Policy on reinfibulation exposes the interface between individual or micro-ethics and population-wide or macro-ethics. If, following childbirth, an infibulated woman requests reinfibulation, a gynecologist may respectfully advise her of its negative implications, but would not act in breach of ethical or usually legal requirements in undertaking the procedure. However, as a matter of health policy and professional responsibility, physicians should refuse to initiate infibulation, and advise their patients and communities that the procedure is harmful, not required by religious or other ordinance, and frequently if not always unlawful. Reinfibulation is not genital cutting (or “mutilation”) in itself, but when undertaken by a physician may appear to condone infibulation. This is contrary to medical professional ethics, which condemn medicalization of infibulation and generally of reinfibulation, even as a harm-reduction strategy to spare women the risks of injury and infection from unskilled interventions.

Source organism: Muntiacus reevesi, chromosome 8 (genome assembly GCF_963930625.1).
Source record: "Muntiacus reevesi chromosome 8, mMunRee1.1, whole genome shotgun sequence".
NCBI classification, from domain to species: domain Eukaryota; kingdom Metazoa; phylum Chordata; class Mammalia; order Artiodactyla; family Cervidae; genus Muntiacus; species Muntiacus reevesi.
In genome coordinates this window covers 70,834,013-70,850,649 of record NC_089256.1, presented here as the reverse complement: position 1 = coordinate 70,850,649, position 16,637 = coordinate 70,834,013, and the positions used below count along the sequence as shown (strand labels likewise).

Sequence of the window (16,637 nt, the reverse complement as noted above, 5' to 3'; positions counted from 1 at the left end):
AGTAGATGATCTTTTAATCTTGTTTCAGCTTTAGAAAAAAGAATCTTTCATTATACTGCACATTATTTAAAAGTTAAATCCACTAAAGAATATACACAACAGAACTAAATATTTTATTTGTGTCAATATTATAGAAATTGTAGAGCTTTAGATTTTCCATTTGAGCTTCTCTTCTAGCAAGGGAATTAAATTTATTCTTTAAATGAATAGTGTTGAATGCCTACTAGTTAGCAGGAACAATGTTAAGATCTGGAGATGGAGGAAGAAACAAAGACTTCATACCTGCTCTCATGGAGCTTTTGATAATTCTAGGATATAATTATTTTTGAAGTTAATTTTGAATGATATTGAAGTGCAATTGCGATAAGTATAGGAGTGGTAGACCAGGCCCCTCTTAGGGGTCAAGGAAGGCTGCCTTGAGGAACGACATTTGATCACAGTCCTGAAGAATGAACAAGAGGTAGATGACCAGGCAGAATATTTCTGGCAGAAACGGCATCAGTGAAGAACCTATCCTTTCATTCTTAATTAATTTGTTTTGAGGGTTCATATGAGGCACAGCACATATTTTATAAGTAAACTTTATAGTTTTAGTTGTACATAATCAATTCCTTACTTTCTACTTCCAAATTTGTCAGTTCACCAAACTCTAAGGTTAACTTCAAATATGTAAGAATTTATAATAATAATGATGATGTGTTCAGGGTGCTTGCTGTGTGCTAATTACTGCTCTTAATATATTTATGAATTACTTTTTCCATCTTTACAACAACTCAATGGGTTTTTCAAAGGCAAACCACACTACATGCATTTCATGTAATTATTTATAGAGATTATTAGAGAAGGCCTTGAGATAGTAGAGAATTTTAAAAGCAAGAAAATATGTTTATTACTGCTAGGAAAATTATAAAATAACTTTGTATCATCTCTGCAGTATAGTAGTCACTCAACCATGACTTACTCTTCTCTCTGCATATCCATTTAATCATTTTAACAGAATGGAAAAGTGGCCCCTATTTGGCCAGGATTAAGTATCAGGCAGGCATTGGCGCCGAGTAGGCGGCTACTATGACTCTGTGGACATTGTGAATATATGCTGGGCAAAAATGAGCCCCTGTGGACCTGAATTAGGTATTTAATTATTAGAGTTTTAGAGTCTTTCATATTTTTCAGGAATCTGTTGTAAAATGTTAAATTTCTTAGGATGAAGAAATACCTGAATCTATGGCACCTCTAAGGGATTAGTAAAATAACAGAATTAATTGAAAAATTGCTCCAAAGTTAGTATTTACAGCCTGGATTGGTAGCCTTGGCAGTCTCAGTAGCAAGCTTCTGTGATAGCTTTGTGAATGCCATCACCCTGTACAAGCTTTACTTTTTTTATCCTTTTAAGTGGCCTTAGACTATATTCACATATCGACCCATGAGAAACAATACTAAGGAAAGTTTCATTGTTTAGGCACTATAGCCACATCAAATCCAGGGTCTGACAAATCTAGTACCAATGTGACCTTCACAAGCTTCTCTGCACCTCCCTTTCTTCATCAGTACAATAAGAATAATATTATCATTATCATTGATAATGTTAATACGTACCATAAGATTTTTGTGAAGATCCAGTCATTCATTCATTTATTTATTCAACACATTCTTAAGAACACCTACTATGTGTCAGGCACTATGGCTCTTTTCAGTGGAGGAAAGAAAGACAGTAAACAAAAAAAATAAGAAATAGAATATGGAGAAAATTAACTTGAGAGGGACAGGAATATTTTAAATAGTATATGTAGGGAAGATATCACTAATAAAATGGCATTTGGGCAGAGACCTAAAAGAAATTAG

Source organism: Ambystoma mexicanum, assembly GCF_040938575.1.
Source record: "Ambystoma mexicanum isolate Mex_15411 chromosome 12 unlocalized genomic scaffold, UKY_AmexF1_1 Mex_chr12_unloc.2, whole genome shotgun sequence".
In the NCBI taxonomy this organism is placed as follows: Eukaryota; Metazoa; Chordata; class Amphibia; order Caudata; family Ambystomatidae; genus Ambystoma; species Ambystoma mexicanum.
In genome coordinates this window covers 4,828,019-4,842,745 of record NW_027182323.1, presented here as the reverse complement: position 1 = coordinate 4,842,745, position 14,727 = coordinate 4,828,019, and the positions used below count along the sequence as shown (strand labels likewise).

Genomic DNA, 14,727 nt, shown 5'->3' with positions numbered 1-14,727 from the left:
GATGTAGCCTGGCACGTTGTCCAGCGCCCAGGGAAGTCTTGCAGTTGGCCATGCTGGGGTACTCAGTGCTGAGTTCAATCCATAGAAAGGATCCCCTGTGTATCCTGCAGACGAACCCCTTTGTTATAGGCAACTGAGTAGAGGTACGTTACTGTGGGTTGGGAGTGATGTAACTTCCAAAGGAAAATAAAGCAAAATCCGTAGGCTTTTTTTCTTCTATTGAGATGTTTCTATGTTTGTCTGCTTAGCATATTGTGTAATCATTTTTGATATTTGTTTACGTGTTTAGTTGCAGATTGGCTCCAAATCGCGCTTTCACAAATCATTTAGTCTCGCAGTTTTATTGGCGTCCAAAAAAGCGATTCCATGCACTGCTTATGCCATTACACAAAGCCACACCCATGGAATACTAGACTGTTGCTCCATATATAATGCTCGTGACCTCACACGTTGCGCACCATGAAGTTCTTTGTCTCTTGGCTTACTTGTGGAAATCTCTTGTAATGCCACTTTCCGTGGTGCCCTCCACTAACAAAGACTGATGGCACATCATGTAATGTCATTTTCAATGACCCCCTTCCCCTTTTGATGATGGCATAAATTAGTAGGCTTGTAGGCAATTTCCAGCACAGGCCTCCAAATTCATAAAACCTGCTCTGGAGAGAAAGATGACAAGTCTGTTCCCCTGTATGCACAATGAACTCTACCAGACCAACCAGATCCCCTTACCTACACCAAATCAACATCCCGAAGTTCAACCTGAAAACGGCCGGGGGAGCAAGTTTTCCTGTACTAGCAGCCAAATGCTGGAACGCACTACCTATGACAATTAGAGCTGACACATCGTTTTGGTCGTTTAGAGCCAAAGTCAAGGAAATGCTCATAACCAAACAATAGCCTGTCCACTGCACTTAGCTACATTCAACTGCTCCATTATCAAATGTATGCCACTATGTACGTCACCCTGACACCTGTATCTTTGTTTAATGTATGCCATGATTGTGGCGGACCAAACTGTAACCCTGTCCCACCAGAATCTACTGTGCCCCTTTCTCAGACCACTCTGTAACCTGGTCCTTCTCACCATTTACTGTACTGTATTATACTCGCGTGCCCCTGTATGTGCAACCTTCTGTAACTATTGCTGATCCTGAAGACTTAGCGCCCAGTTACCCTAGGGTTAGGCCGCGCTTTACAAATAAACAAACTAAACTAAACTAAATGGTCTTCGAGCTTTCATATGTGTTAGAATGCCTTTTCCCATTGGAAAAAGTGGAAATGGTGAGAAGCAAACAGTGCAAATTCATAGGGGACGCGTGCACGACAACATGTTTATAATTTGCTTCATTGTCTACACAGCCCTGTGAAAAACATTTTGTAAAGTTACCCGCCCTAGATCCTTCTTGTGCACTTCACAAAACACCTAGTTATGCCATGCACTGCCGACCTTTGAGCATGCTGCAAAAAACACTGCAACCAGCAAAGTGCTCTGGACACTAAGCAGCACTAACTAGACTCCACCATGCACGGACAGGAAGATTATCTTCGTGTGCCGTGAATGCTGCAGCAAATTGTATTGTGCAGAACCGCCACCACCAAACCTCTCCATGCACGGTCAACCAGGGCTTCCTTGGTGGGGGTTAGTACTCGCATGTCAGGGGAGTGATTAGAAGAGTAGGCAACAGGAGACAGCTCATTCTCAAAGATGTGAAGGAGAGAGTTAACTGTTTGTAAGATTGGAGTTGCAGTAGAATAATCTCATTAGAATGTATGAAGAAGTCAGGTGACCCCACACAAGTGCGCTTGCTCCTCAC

This article can be purchased in this LINK